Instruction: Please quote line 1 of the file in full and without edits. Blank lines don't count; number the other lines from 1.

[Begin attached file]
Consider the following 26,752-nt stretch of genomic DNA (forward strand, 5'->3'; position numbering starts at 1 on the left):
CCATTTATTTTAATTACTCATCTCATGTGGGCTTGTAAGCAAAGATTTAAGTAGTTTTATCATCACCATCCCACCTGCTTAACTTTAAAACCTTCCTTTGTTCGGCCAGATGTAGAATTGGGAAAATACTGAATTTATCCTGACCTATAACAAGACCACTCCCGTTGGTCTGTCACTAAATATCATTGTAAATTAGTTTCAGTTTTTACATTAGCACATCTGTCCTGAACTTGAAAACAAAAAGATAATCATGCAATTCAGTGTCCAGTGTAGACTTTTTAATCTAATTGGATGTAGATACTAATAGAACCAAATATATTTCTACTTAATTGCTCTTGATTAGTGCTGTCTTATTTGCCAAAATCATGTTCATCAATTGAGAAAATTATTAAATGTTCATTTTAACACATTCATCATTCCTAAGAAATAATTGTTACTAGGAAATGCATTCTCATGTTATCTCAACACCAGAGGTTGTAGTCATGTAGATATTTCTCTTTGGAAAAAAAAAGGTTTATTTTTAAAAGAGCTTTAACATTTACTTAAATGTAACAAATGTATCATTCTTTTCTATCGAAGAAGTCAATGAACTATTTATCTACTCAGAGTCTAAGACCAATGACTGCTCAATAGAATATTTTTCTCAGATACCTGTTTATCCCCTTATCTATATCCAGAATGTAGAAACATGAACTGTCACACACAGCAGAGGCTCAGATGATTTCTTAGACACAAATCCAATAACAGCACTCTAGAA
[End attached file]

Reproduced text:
Consider the following 26,752-nt stretch of genomic DNA (forward strand, 5'->3'; position numbering starts at 1 on the left):